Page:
Gena Dunivan, MD

It is a condition that is so embarrassing that most women never broach the subject with their physicians. Yet more than 20 million women in the U.S. suffer from loss of bowel control, sometimes referred to as Fecal Incontinence (FI) or Accidental Bowel Leakage (ABL). 

Crystal was one of them. Then she joined a study in March 2016 at the UNM Health Center that uses a drug-free, non-invasive device designed to give patients the freedom to go about their daily lives without worries of suddenly soiling their clothes.

“It has been life changing,” she said.

UNM was selected as one of only 11 centers in the United States participating in the clinical trial called the LIBERATE Study. Participants use a vaginal insert designed to provide immediate bowel control. Called the Eclipse System, the device is a small inflatable balloon and was designed to offer women a non-surgical, non-pharmaceutical treatment option.

The device is placed in the same location as a tampon or a diaphragm, can be removed at any time and contains no hormones or drugs. Once inflated with a hand-held pump, the insert is designed to occlude the rectum and protect against unwanted stool passage.

"Before I used this, I was so humiliated," Crystal said. "To leave the house meant packing as if I was carrying a baby – wipes, undies – I never had any warning if something was about to happen.”

Crystal asked that her real name not be used. She is far from alone. The condition is so embarrassing that only 29 percent of women will even raise the subject with their physicians. 

Doctors know there are multiple causes for FI -- it is often attributable to a history of obstetric damage to the pelvic floor, or functional problems such as diarrhea or Irritable Bowel Syndrome (IBS). But while causes are many, treatment options are few, said Gena Dunivan, MD, a urogynecologist and the principal investigator at UNM.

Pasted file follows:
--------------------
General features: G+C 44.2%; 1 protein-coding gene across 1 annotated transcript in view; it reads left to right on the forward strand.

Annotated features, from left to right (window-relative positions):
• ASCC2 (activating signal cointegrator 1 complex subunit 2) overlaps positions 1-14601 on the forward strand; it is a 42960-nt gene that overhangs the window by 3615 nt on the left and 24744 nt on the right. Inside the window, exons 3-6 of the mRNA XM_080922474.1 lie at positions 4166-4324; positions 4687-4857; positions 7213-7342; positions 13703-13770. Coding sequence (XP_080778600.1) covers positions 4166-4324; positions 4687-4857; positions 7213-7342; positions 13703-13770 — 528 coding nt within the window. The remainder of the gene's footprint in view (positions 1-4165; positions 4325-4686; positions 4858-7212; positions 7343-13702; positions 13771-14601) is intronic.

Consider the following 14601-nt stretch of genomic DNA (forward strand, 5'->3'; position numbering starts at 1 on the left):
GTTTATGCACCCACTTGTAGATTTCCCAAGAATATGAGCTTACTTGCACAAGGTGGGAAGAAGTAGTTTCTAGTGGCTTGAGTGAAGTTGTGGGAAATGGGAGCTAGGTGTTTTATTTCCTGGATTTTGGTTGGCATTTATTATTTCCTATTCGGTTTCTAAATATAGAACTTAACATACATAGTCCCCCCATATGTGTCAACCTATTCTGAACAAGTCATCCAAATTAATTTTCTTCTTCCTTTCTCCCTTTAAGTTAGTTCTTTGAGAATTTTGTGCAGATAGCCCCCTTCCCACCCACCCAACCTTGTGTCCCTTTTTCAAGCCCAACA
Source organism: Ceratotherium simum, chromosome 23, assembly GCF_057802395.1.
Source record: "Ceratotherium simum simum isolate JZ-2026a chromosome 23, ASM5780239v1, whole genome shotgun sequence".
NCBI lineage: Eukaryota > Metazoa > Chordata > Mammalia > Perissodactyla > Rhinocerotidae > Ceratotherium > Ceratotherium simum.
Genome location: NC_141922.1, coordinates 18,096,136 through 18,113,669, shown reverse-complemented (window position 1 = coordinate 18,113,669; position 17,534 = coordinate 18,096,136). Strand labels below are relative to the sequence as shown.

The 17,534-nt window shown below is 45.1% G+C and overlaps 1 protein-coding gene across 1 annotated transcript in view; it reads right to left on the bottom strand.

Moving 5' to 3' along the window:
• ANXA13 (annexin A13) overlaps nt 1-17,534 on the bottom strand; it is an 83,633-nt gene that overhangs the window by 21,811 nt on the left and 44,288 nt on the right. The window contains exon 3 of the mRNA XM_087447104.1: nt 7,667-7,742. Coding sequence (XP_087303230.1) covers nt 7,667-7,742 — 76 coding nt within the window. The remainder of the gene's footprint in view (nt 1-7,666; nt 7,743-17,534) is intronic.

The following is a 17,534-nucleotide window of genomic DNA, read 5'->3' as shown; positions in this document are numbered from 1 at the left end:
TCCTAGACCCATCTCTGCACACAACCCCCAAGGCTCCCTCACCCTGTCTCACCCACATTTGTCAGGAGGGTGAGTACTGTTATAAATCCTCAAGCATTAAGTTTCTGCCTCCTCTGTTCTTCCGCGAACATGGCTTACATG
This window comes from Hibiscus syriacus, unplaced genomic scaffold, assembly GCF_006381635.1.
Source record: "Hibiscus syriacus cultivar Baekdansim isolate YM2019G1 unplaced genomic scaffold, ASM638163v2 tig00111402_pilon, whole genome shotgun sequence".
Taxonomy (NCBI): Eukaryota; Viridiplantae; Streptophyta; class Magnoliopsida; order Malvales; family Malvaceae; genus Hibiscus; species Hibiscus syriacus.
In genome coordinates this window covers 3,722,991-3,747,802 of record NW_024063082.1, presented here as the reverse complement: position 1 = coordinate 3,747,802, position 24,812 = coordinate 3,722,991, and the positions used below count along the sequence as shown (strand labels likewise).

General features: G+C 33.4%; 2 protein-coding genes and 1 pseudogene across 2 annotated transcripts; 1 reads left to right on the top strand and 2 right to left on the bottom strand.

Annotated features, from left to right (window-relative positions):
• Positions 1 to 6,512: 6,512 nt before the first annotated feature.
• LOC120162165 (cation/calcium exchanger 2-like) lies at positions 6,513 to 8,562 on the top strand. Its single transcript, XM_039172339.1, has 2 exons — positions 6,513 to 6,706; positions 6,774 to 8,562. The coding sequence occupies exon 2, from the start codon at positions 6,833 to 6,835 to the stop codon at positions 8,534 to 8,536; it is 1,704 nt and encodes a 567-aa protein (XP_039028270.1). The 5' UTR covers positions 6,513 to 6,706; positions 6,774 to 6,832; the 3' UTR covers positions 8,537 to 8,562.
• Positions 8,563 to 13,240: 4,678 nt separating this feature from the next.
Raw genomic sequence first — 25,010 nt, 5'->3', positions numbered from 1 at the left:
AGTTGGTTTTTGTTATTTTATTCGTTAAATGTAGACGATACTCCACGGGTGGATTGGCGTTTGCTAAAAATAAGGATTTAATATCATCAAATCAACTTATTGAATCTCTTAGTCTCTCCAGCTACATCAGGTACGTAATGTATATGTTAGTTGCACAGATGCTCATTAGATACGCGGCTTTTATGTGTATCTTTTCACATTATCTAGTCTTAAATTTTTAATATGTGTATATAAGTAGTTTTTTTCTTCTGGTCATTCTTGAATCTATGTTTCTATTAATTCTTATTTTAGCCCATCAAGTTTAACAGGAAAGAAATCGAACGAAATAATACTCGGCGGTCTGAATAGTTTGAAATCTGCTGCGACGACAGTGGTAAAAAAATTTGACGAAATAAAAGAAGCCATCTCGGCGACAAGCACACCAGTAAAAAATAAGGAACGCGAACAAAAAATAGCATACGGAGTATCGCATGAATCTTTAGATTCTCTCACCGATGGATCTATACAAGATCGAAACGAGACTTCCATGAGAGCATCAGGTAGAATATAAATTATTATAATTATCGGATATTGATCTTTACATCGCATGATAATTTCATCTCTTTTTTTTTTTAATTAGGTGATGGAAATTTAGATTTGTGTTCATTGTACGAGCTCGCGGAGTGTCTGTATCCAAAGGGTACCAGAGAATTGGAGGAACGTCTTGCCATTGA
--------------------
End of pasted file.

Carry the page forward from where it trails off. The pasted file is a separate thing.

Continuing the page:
Add to the fact that while the condition can have many causes and before now, there have been few effective options except for surgery, which is accompanied by risks and side effects.

That was the case with Crystal. While her doctors said they believed the loss of control was from muscle weakness, they could not identify the triggering cause.

"It came on gradually," she said. "It was a couple of years before I mentioned it to anyone. But the more it happened, the more reluctant I became to even leave the house."

When  her physician recommended she see a surgeon Crystal knew she didn’t want that. "Then I heard about this,” she said of the device. She liked that it was not invasive and maintenance was easy. "I don’t know what I would do without it," she said.

"I know there are other people out there who are suffering from this condition and like me, they are too embarrassed to talk about it. This device has really given me back my freedom.”

In a clinical trial of women who used the insert for one month, Eclipse was effective in 86 percent of those successfully fitted with the insert. The most common adverse event was discomfort, most frequently associated with the fitting process and typically resolved by just removing the insert. At the end of the study, 96 percent of participants successfully fitted with the insert found the Eclipse to be comfortable, and 98 percent reported that that they would recommend it to a friend. 

UNM has now become one of only six hospitals nationwide currently offering the Eclipse System to patients suffering accidental bowel leakage on a commercial basis. Interested patients should contact the UNM Urogynecology Clinic at (505) 272-9474.

About University of New Mexico Health Sciences Center The University of New Mexico Health Sciences Center is the only academic center in the state of New Mexico.  UNM’s Urogynecology Division has a long history of conducting successful clinical and translational research focused on determining the etiology of and best treatments for pelvic floor dysfunction and is committed to serving and improving the health of women in New Mexico.